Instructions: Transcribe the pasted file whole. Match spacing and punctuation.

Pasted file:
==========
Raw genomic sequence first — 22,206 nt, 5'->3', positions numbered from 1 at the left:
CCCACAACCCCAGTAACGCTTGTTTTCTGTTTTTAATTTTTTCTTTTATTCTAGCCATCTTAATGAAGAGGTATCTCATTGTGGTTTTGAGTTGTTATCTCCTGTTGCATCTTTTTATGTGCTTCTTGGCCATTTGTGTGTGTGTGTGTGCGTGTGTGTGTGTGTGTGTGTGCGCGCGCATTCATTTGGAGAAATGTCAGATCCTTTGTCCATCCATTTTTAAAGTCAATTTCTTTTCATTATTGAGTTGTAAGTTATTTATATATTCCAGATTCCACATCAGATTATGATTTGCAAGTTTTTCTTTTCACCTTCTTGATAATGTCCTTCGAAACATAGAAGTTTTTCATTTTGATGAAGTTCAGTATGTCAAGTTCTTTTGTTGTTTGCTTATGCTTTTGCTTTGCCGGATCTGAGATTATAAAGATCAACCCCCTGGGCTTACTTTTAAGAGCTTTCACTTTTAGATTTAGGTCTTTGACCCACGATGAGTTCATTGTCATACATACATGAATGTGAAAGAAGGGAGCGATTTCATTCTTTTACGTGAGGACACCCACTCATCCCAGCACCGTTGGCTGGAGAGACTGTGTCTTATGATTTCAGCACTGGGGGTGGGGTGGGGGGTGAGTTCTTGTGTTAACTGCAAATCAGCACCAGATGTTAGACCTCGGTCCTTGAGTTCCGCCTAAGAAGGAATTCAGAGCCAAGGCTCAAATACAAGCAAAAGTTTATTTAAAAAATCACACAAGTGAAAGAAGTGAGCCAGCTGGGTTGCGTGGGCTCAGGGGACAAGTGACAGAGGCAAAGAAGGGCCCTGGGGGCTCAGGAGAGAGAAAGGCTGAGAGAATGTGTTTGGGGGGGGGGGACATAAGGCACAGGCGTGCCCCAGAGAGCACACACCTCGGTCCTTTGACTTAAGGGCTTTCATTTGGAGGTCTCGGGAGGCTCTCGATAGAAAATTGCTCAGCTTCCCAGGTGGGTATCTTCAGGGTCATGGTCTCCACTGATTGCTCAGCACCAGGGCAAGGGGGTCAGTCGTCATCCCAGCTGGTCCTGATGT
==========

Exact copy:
Raw genomic sequence first — 22,206 nt, 5'->3', positions numbered from 1 at the left:
CCCACAACCCCAGTAACGCTTGTTTTCTGTTTTTAATTTTTTCTTTTATTCTAGCCATCTTAATGAAGAGGTATCTCATTGTGGTTTTGAGTTGTTATCTCCTGTTGCATCTTTTTATGTGCTTCTTGGCCATTTGTGTGTGTGTGTGTGCGTGTGTGTGTGTGTGTGTGTGCGCGCGCATTCATTTGGAGAAATGTCAGATCCTTTGTCCATCCATTTTTAAAGTCAATTTCTTTTCATTATTGAGTTGTAAGTTATTTATATATTCCAGATTCCACATCAGATTATGATTTGCAAGTTTTTCTTTTCACCTTCTTGATAATGTCCTTCGAAACATAGAAGTTTTTCATTTTGATGAAGTTCAGTATGTCAAGTTCTTTTGTTGTTTGCTTATGCTTTTGCTTTGCCGGATCTGAGATTATAAAGATCAACCCCCTGGGCTTACTTTTAAGAGCTTTCACTTTTAGATTTAGGTCTTTGACCCACGATGAGTTCATTGTCATACATACATGAATGTGAAAGAAGGGAGCGATTTCATTCTTTTACGTGAGGACACCCACTCATCCCAGCACCGTTGGCTGGAGAGACTGTGTCTTATGATTTCAGCACTGGGGGTGGGGTGGGGGGTGAGTTCTTGTGTTAACTGCAAATCAGCACCAGATGTTAGACCTCGGTCCTTGAGTTCCGCCTAAGAAGGAATTCAGAGCCAAGGCTCAAATACAAGCAAAAGTTTATTTAAAAAATCACACAAGTGAAAGAAGTGAGCCAGCTGGGTTGCGTGGGCTCAGGGGACAAGTGACAGAGGCAAAGAAGGGCCCTGGGGGCTCAGGAGAGAGAAAGGCTGAGAGAATGTGTTTGGGGGGGGGGGACATAAGGCACAGGCGTGCCCCAGAGAGCACACACCTCGGTCCTTTGACTTAAGGGCTTTCATTTGGAGGTCTCGGGAGGCTCTCGATAGAAAATTGCTCAGCTTCCCAGGTGGGTATCTTCAGGGTCATGGTCTCCACTGATTGCTCAGCACCAGGGCAAGGGGGTCAGTCGTCATCCCAGCTGGTCCTGATGT